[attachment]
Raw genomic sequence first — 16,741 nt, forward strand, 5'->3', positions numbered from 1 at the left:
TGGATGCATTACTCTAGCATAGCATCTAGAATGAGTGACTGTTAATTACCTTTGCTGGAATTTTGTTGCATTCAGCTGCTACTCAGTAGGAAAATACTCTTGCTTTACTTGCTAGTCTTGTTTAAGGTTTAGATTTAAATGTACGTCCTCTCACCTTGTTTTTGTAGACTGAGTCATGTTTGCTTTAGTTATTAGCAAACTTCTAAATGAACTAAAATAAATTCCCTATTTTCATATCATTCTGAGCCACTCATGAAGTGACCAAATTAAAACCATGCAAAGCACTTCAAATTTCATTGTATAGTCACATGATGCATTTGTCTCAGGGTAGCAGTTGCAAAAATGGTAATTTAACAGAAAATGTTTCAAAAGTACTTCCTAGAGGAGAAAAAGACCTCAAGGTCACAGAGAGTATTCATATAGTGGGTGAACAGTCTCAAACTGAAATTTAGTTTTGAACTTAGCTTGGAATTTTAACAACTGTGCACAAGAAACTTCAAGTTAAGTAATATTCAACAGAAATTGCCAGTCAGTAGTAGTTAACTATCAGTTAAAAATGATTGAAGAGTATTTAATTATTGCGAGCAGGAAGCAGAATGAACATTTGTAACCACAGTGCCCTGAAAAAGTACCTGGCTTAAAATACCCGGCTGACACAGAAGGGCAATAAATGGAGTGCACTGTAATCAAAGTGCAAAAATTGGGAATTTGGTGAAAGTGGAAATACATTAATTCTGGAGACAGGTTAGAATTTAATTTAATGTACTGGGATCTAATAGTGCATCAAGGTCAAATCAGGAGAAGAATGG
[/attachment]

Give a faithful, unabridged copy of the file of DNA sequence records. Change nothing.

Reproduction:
Raw genomic sequence first — 16,741 nt, forward strand, 5'->3', positions numbered from 1 at the left:
TGGATGCATTACTCTAGCATAGCATCTAGAATGAGTGACTGTTAATTACCTTTGCTGGAATTTTGTTGCATTCAGCTGCTACTCAGTAGGAAAATACTCTTGCTTTACTTGCTAGTCTTGTTTAAGGTTTAGATTTAAATGTACGTCCTCTCACCTTGTTTTTGTAGACTGAGTCATGTTTGCTTTAGTTATTAGCAAACTTCTAAATGAACTAAAATAAATTCCCTATTTTCATATCATTCTGAGCCACTCATGAAGTGACCAAATTAAAACCATGCAAAGCACTTCAAATTTCATTGTATAGTCACATGATGCATTTGTCTCAGGGTAGCAGTTGCAAAAATGGTAATTTAACAGAAAATGTTTCAAAAGTACTTCCTAGAGGAGAAAAAGACCTCAAGGTCACAGAGAGTATTCATATAGTGGGTGAACAGTCTCAAACTGAAATTTAGTTTTGAACTTAGCTTGGAATTTTAACAACTGTGCACAAGAAACTTCAAGTTAAGTAATATTCAACAGAAATTGCCAGTCAGTAGTAGTTAACTATCAGTTAAAAATGATTGAAGAGTATTTAATTATTGCGAGCAGGAAGCAGAATGAACATTTGTAACCACAGTGCCCTGAAAAAGTACCTGGCTTAAAATACCCGGCTGACACAGAAGGGCAATAAATGGAGTGCACTGTAATCAAAGTGCAAAAATTGGGAATTTGGTGAAAGTGGAAATACATTAATTCTGGAGACAGGTTAGAATTTAATTTAATGTACTGGGATCTAATAGTGCATCAAGGTCAAATCAGGAGAAGAATGG